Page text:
#### CVs coded in base 3 (ternary)

Alain LM

Hi All,

Doehler & Haass are using a ternary coding for CV 145-152 (Conditions for outputs)  in order to pack 4 independent values with respectively 3, 3, 3 and 6 possible values each. Using the traditional binary coding would have required 9 bits (!) with some intermediate values wasted.

In order to split the trits (ternary bits...) and display each parameter individually, it would be required to expand the 'mask' principle by creating a new qualifier - for example base="3" or base="ternary".

I don't expect this to be overly complex, however as I'm not familiar with the symbolic programming Java code, I would highly appreciate if someone could:

- either provide me with guidance which files I need to look into to implement the change,
- or implement the change.

Also I was wondering if there is a need to expand the principle to other base value such as 5 (Quinary or pental).
For base 7, I don't see much interest (not enough 7-bits in a Byte...). Other lower values are multiple of 2 or 3, so the existing mask system will be enough.

--
Alain LM

Bob Jacobsen

I think I can handle this as part of the binary-coded decimal case that I’m working on: Just adding the possibility of having bases other than 10.

But let me first confirm what’s needed.

You look at CV145, and see a value of 101. This is 54+36+6+5 = 1*3^2*6+2*3^1*6+1*3^0*6+5, so that parts have value 1, 2, 1, 5.

Is that the right decoding?

Bob

On Jan 1, 2019, at 11:05 PM, Alain LM <@AlanUS> wrote:

Hi All,

Doehler & Haass are using a ternary coding for CV 145-152 (Conditions for outputs) in order to pack 4 independent values with respectively 3, 3, 3 and 6 possible values each. Using the traditional binary coding would have required 9 bits (!) with some intermediate values wasted.

In order to split the trits (ternary bits...) and display each parameter individually, it would be required to expand the 'mask' principle by creating a new qualifier - for example base="3" or base="ternary".

I don't expect this to be overly complex, however as I'm not familiar with the symbolic programming Java code, I would highly appreciate if someone could:
- either provide me with guidance which files I need to look into to implement the change,
- or implement the change.

Also I was wondering if there is a need to expand the principle to other base value such as 5 (Quinary or pental).
For base 7, I don't see much interest (not enough 7-bits in a Byte...). Other lower values are multiple of 2 or 3, so the existing mask system will be enough.

--
Alain LM
--
Bob Jacobsen
@BobJacobsen

Alain LM

You look at CV145, and see a value of 101. This is 54+36+6+5 = 1*3^2*6+2*3^1*6+1*3^0*6+5, so that parts have value 1, 2, 1, 5.
Not quite. In base 3, 101 (decimal) would read 10202 (ternary), i.e. 1*3^4 + 0*3^3 +2*3^2 + 0*3^1 +2*3^0, or 81 + 18 + 0 + 2, so the parts would be 3, 2, 0, 2 with the masks being XVVXXX, XXXVXX, XXXXVX, XXXXXV.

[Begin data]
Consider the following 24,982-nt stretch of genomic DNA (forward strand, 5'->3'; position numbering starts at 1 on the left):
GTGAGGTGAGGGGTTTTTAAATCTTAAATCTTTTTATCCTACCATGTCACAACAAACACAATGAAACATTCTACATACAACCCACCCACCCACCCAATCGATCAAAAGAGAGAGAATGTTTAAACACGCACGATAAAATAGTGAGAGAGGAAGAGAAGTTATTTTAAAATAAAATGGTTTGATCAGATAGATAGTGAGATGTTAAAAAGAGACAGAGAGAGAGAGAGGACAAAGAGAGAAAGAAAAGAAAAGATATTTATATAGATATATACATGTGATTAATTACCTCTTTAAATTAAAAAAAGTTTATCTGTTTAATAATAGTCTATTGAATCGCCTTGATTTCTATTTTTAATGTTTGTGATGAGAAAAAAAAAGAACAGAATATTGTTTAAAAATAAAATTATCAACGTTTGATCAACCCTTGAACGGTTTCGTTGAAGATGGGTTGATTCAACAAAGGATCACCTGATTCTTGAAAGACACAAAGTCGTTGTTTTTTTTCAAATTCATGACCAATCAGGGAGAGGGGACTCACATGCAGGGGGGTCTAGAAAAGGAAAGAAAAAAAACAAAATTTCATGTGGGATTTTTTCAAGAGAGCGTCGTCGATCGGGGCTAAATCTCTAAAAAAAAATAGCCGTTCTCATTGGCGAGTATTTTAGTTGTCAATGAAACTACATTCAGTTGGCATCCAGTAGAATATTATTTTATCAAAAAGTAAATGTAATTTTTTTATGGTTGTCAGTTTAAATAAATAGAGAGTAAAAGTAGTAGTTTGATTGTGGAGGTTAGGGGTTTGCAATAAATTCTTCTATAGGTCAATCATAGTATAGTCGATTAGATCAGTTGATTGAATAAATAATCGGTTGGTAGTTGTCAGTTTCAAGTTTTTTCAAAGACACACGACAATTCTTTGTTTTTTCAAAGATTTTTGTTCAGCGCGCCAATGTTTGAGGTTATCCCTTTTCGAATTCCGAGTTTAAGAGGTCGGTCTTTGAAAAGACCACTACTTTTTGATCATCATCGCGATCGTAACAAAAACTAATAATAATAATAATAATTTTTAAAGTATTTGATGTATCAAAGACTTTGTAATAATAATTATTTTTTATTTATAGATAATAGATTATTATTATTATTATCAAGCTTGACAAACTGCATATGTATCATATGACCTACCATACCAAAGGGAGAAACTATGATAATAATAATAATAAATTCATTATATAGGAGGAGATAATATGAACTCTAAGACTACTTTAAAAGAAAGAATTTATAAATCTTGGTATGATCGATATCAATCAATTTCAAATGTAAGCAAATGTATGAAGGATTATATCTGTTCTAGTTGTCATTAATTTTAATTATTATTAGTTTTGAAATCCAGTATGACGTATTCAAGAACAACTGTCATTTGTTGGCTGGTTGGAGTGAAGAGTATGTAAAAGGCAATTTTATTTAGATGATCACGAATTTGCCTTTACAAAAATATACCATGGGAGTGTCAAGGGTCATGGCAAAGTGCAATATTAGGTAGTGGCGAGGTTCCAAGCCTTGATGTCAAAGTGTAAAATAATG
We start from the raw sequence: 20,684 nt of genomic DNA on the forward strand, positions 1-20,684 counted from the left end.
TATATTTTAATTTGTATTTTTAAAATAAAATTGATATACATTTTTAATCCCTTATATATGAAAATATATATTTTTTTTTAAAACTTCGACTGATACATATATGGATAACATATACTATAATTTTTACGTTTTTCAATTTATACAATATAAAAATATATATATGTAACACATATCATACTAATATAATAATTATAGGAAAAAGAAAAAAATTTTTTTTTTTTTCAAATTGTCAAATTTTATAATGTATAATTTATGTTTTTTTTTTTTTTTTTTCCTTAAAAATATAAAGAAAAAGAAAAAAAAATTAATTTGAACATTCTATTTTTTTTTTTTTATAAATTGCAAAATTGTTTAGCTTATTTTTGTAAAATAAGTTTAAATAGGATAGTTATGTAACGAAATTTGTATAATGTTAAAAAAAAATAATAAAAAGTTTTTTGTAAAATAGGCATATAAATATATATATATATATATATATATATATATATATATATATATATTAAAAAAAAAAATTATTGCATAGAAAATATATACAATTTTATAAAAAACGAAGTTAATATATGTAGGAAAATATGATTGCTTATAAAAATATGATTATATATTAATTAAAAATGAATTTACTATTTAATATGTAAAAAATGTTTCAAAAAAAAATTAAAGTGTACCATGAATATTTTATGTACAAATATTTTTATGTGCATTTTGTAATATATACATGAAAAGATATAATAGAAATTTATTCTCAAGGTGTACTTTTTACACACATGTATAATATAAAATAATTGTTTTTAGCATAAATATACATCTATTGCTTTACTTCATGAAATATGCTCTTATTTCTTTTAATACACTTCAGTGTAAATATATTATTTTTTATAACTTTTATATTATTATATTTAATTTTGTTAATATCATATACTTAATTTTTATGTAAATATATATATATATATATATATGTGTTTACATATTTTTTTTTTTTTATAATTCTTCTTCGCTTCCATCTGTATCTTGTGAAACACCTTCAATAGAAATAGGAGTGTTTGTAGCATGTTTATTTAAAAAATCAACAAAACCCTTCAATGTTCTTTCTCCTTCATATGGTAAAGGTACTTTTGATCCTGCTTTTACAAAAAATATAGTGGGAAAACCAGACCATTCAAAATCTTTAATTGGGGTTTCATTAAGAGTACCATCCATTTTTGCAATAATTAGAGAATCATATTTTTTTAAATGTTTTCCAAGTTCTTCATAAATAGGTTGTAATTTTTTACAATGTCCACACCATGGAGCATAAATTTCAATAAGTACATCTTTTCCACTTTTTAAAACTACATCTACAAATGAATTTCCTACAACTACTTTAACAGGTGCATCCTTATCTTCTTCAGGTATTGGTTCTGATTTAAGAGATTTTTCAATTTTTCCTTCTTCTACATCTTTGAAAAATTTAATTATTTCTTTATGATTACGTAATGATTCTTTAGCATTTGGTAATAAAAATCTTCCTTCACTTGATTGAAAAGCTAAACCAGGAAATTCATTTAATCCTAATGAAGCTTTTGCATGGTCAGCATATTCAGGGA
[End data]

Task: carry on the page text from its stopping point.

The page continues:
The last setting is coded on two trits.
In this representation, I have used a mask with 6 trits, because the max value 255 (decimal) reads 100110 in ternary. Obviously not all values will be possible.
--
Alain LM

Bob Jacobsen

I’m confused.

The original post referred to "respectively 3, 3, 3 and 6 possible values each.” So how is that last 6 coded? As two sets of three somehow?

Let’s assume it lives in the LSB part of the work. Would the last choice (which I’ll call 5) be stored as binary bits 0101 or something else?

What number would be in the CZ for a 5 in the left most value and a 1 in the 2nd-from-left?

Bob

On Jan 2, 2019, at 3:30 PM, Alain LM <@AlanUS> wrote:

You look at CV145, and see a value of 101. This is 54+36+6+5 = 1*3^2*6+2*3^1*6+1*3^0*6+5, so that parts have value 1, 2, 1, 5.
Not quite. In base 3, 101 (decimal) would read 10202 (ternary), i.e. 1*3^4 + 0*3^3 +2*3^2 + 0*3^1 +2*3^0, or 81 + 18 + 0 + 2, so the parts would be 3, 2, 0, 2 with the masks being XVVXXX, XXXVXX, XXXXVX, XXXXXV.
The last setting is coded on two trits.
In this representation, I have used a mask with 6 trits, because the max value 255 (decimal) reads 100110 in ternary. Obviously not all values will be possible.
--
Alain LM
--
Bob Jacobsen
@BobJacobsen

Alain LM

Let’s assume it lives in the LSB part of the work
I'm afraid that you cannot think for LSB and MSB in this case, as these notions are for binary representation of a Byte. In the present case, D&H have used a ternary (base-3) representation, expressed in decimal values (in the documentation), to fit into a Byte that is by nature a binary representation.
So really an intellectual construction unrelated to the computer storage structure (made of bits, with all the bit operations that we know).

The original post referred to "respectively 3, 3, 3 and 6 possible values each.” So how is that last 6 coded? As two sets of three somehow?
Looking back at the D&H description of CV145: the confusion comes from the fact that there are 4 groups of parameters with, from top to bottom, respectively 2, 2, 2 and 5 values indicated. What is omitted is that each of these parameters can be disabled with value 0, hence in reality 3, 3, 3 and 6 options.